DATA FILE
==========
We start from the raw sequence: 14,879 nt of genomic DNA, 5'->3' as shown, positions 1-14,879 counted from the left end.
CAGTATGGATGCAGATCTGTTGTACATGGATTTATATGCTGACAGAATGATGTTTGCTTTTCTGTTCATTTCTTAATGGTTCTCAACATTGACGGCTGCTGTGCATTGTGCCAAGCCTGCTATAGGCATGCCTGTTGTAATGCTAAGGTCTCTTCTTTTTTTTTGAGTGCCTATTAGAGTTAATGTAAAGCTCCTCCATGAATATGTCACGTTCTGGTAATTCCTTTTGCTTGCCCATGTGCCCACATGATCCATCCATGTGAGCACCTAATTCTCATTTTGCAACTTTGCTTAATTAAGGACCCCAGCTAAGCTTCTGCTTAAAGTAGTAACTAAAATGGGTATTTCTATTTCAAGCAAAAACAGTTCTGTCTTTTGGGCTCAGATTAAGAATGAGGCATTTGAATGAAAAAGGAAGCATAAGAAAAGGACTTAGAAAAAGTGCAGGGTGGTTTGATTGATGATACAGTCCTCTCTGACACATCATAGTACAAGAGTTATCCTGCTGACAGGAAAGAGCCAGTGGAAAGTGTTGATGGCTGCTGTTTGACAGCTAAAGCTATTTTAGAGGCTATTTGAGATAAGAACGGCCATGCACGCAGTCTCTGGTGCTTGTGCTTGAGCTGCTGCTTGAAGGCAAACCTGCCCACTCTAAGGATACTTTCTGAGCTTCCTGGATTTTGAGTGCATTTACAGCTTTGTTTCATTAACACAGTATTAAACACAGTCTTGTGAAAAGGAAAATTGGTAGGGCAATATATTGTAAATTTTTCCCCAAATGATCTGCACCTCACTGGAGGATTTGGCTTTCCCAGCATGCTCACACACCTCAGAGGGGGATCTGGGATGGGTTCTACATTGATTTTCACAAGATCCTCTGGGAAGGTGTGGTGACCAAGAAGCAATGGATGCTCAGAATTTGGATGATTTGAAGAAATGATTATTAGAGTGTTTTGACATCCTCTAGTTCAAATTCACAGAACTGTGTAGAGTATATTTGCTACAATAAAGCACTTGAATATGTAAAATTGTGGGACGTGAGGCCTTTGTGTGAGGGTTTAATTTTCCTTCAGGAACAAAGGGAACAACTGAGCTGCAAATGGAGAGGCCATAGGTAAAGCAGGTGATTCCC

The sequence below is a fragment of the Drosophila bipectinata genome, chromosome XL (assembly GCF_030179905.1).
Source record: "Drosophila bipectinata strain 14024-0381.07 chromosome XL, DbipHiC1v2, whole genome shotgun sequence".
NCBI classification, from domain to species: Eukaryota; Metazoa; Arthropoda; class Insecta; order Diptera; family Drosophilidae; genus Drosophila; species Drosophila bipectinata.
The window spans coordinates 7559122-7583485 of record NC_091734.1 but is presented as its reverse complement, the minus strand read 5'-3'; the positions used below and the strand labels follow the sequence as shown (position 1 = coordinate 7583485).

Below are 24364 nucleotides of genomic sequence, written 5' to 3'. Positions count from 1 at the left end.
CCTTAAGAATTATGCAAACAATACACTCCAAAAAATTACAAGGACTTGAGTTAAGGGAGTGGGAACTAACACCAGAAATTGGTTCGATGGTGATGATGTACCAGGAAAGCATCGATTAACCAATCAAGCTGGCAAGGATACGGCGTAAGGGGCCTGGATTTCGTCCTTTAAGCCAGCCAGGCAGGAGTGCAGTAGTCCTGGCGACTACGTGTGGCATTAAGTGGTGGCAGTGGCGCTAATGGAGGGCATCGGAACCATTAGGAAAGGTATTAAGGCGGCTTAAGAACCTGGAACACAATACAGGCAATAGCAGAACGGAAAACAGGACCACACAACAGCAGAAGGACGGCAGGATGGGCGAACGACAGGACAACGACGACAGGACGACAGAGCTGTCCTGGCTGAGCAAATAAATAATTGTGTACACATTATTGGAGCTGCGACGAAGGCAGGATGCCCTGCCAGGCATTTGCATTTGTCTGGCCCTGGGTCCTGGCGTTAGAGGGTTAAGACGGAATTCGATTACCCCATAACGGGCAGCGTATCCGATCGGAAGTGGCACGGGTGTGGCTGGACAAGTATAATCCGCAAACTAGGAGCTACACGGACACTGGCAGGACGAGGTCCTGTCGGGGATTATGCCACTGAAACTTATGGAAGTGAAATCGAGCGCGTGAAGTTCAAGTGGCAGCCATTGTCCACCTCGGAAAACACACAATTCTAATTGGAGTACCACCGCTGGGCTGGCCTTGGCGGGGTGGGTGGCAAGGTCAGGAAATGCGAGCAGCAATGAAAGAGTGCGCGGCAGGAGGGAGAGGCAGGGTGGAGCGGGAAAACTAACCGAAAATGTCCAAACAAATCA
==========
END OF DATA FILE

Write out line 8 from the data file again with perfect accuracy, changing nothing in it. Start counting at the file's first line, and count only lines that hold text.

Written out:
CCTTAAGAATTATGCAAACAATACACTCCAAAAAATTACAAGGACTTGAGTTAAGGGAGTGGGAACTAACACCAGAAATTGGTTCGATGGTGATGATGTACCAGGAAAGCATCGATTAACCAATCAAGCTGGCAAGGATACGGCGTAAGGGGCCTGGATTTCGTCCTTTAAGCCAGCCAGGCAGGAGTGCAGTAGTCCTGGCGACTACGTGTGGCATTAAGTGGTGGCAGTGGCGCTAATGGAGGGCATCGGAACCATTAGGAAAGGTATTAAGGCGGCTTAAGAACCTGGAACACAATACAGGCAATAGCAGAACGGAAAACAGGACCACACAACAGCAGAAGGACGGCAGGATGGGCGAACGACAGGACAACGACGACAGGACGACAGAGCTGTCCTGGCTGAGCAAATAAATAATTGTGTACACATTATTGGAGCTGCGACGAAGGCAGGATGCCCTGCCAGGCATTTGCATTTGTCTGGCCCTGGGTCCTGGCGTTAGAGGGTTAAGACGGAATTCGATTACCCCATAACGGGCAGCGTATCCGATCGGAAGTGGCACGGGTGTGGCTGGACAAGTATAATCCGCAAACTAGGAGCTACACGGACACTGGCAGGACGAGGTCCTGTCGGGGATTATGCCACTGAAACTTATGGAAGTGAAATCGAGCGCGTGAAGTTCAAGTGGCAGCCATTGTCCACCTCGGAAAACACACAATTCTAATTGGAGTACCACCGCTGGGCTGGCCTTGGCGGGGTGGGTGGCAAGGTCAGGAAATGCGAGCAGCAATGAAAGAGTGCGCGGCAGGAGGGAGAGGCAGGGTGGAGCGGGAAAACTAACCGAAAATGTCCAAACAAATCA